Students debate ‘disgusting’ uni tuition fees hike and EMA scrapping
TENSIONS rose high as impassioned East End students debated against the university tuition fee hike and scrapping of their college allowance last night.
Dozens of teenagers from Tower Hamlets College argued their case against the controversial government plans, with one branding the cuts “like a sudden bomb dropped on us”.
The debate came as the Lords backed MPs’ proposals to increase fees to up to �9,000 a year and stood by their plan to axe the Education Maintenance Allowance, which 70 per cent of students at the college receive.
College student Suriya Begum said: “They don’t know what it’s like living in one of the poorest estates in London. What will our futures be like? We’ll be married with kids and still paying off debt. We didn’t create the debt so why must we pay it off?”
Afshana Irahman said: “We feel like all of a sudden they have dropped a bomb on us. But we are still determined. We are fighting for our younger brothers and sisters.”
Chair of the Tower Hamlets Lib Dems Richard Macmillan, on the panel, was heckled several times for sticking by the coalition’s cuts.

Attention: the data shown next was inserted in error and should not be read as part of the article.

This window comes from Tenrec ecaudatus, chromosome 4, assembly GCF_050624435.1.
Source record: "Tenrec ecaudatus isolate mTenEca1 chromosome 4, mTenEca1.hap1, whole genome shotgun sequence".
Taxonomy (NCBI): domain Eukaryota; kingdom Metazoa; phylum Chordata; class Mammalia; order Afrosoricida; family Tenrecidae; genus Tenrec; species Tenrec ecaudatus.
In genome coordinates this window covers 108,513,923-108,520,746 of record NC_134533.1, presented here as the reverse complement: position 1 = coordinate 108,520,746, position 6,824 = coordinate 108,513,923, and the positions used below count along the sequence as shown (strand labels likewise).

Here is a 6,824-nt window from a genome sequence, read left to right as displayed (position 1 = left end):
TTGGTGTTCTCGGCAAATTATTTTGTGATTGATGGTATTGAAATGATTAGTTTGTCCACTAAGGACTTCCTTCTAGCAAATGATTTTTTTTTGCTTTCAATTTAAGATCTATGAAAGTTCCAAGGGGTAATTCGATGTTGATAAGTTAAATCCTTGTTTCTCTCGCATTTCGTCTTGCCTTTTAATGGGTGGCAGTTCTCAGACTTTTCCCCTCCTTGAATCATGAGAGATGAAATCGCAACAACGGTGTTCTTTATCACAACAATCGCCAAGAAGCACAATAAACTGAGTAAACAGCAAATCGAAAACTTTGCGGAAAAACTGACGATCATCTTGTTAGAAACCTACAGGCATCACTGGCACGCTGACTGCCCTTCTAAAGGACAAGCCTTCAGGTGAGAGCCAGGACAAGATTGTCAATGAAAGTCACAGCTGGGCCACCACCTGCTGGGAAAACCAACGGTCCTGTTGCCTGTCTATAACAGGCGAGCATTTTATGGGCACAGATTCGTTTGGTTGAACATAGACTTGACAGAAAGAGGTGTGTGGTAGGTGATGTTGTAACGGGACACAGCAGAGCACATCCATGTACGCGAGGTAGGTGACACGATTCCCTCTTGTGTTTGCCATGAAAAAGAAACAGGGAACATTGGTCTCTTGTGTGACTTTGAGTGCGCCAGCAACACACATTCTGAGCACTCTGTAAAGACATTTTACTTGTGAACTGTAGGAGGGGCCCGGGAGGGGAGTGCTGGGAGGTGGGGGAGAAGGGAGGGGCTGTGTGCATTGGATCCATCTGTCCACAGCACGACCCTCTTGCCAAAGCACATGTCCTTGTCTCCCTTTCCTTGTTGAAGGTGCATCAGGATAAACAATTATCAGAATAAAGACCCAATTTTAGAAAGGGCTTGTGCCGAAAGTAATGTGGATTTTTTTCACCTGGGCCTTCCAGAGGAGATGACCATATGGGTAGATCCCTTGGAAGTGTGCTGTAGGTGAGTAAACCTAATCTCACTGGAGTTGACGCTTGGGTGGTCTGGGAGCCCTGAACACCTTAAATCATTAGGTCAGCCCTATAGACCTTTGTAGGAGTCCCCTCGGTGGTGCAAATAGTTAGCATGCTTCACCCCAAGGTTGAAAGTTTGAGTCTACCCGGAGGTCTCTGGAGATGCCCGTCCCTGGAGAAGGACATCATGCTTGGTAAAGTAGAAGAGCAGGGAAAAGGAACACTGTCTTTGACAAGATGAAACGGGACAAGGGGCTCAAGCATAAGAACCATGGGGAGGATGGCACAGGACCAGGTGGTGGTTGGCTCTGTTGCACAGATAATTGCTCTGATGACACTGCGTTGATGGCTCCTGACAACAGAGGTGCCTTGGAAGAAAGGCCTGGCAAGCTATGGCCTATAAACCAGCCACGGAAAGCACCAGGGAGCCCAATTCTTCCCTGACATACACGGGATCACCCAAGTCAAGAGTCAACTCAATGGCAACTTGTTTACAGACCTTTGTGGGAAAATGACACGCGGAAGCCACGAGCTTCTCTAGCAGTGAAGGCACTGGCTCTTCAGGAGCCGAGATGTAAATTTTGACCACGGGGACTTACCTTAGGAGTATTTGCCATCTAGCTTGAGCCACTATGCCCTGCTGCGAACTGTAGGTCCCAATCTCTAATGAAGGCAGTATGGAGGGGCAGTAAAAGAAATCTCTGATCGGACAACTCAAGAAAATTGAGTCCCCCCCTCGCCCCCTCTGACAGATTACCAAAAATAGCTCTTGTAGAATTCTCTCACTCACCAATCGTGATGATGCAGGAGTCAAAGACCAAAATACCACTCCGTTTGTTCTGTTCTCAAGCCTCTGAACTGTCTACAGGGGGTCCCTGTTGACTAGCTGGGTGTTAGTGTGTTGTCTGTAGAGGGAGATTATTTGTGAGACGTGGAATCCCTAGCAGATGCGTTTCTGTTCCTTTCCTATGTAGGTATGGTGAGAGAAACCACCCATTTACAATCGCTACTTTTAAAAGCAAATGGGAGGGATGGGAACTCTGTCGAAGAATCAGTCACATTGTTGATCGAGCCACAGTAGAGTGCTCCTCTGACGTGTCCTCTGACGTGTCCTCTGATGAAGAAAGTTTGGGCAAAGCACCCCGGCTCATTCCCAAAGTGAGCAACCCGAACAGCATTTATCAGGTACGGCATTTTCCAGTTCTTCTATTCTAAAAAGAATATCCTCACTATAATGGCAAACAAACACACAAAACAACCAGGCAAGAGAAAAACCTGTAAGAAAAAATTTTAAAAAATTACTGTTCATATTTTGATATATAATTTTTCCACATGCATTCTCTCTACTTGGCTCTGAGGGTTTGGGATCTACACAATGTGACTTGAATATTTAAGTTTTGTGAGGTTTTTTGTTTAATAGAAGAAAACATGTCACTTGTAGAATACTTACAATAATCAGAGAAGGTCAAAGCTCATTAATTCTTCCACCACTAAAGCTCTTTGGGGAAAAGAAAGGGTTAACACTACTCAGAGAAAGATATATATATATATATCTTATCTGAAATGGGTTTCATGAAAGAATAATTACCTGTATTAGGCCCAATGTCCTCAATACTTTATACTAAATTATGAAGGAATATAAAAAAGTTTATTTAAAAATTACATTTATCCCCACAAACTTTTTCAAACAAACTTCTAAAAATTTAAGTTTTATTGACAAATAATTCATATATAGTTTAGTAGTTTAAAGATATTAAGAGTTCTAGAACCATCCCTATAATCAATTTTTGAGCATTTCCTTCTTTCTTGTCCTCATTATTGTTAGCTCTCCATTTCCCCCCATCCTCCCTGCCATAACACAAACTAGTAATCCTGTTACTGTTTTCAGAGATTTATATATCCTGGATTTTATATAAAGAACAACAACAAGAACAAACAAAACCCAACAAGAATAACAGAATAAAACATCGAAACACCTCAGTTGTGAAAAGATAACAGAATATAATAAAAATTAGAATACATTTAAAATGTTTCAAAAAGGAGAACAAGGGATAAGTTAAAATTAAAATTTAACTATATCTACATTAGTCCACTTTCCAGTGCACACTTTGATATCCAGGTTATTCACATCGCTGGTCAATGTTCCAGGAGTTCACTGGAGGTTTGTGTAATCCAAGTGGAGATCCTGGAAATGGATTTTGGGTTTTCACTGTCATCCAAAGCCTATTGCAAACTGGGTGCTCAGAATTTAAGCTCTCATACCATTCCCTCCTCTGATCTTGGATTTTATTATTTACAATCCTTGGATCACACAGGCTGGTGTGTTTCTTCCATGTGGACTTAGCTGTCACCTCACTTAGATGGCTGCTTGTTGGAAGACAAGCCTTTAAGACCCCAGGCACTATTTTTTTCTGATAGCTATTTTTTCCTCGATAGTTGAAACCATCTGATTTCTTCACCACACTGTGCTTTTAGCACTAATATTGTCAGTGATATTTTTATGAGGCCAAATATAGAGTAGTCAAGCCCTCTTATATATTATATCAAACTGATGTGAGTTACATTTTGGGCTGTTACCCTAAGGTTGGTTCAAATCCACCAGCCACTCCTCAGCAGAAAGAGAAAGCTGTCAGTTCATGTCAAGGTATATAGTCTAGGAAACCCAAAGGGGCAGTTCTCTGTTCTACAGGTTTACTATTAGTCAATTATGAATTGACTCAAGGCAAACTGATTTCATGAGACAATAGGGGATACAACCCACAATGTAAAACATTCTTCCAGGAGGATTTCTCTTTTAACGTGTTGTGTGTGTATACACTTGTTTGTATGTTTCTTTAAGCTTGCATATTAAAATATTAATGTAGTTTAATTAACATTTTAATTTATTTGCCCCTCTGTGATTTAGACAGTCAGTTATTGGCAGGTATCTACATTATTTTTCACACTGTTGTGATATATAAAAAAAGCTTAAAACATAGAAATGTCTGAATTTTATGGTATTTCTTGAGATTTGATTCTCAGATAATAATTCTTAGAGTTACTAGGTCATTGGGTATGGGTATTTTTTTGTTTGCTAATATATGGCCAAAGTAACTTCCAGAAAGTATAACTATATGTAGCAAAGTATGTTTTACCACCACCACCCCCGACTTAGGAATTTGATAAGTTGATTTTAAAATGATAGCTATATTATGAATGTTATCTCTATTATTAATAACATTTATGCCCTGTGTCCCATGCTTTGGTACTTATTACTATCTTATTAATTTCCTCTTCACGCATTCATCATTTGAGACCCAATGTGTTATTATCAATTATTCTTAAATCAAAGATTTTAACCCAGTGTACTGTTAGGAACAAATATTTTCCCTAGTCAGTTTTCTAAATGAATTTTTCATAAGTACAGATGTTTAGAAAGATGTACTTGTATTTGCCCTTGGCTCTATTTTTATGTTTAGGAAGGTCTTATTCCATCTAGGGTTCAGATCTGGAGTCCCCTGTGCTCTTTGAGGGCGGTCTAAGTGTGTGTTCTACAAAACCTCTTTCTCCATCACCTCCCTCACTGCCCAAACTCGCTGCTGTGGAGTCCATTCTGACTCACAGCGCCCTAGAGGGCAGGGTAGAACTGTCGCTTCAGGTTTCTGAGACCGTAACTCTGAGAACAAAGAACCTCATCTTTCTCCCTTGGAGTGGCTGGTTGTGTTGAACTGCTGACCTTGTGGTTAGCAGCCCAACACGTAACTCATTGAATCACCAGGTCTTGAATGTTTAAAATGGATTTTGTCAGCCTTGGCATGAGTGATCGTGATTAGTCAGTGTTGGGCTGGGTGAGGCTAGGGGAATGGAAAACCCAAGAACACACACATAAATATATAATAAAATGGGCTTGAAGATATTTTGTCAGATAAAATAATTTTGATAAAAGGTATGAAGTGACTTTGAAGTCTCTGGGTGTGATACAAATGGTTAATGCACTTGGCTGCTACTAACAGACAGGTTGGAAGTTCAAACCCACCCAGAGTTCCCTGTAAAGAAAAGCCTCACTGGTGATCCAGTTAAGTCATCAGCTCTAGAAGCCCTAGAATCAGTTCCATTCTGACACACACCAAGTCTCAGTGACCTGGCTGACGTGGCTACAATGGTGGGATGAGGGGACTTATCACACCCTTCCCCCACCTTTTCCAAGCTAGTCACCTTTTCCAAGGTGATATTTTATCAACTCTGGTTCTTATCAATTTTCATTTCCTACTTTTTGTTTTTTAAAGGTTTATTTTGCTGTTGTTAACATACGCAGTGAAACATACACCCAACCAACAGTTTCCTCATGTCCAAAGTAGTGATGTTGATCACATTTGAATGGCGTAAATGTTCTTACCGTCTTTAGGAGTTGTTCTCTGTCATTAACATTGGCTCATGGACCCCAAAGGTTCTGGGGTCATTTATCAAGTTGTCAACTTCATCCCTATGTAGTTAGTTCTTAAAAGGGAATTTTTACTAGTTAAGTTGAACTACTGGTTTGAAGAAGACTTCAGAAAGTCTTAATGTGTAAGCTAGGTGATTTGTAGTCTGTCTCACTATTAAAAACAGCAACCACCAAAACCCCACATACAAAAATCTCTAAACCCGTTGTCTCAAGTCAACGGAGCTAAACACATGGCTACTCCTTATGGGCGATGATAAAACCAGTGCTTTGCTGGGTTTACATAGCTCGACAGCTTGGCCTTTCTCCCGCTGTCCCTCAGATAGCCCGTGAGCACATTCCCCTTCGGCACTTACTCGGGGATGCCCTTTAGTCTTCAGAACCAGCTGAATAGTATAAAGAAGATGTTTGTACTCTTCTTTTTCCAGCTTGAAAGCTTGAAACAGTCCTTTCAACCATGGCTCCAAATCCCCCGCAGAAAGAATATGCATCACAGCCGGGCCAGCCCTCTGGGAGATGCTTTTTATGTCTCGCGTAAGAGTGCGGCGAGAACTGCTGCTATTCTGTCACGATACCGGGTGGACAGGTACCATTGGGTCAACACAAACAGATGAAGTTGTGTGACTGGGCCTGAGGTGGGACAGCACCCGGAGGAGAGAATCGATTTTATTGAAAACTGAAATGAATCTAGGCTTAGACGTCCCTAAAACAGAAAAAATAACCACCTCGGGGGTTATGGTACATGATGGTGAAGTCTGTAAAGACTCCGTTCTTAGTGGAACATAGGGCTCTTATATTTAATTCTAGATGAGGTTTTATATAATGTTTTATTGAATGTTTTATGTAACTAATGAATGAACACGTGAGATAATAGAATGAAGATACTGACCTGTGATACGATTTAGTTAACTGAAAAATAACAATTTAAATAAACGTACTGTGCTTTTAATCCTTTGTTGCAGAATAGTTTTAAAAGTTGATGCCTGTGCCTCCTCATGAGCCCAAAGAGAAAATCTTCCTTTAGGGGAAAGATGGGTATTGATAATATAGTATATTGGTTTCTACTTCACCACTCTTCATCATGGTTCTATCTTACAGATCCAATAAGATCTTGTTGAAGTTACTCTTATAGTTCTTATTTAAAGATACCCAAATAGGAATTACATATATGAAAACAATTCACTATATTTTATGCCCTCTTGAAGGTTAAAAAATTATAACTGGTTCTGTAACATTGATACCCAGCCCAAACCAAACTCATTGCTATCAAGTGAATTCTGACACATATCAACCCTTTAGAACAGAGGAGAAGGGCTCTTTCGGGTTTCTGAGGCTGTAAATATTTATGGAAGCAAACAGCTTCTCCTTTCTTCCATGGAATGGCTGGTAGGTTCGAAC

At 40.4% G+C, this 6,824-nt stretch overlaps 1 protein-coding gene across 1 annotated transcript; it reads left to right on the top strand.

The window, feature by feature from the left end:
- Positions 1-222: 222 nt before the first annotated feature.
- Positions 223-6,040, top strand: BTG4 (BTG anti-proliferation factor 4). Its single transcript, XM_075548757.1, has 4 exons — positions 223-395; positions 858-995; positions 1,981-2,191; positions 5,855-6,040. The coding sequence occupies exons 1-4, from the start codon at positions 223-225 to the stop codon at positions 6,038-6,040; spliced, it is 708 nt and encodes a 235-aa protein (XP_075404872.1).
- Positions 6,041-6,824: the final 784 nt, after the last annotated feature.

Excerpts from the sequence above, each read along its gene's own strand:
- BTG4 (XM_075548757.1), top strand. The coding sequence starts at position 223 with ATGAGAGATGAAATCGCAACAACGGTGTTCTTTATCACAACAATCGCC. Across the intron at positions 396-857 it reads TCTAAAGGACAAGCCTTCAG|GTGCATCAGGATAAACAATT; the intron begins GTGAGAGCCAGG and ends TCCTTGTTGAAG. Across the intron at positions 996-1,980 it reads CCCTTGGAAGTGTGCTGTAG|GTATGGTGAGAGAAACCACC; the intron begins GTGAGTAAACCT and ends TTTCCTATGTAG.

He said: “It’s a very difficult situation. We have to make decisions and the reality is we have a huge deficit.”
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Queen Mary university student Alex Chandran, who has been protesting in central London, said: “This is an ideological assassination on education for the poor in this country. It’s disgusting. I’ve talked to many uni students who say they would not be there if they had the burden of �40,000 worth of debt on their shoulders.”
Cllr Rania Khan, a teacher and member for education, said: “Poorer students will look for cheaper universities, rather than the best universities. That’s not good.”
On Monday, students headed to Westminster’s Department for Education headquarters to march for the �30 a week EMA, which will be scrapped in September.
Since the allowance was introduced, the number of NEETs (Not in Education, Employment or Training) in Tower Hamlets has dropped by half.
Richard McEwan, lecturer and UCU secretary at the college, said: “It’s money for books and materials and it’s important if you’re a teenager with no job.”
Bethnal Green and Bow MP Rushanara Ali recently lobbied on the issue in parliament, arguing axing EMA will hit poorer boroughs like Tower Hamlets hard.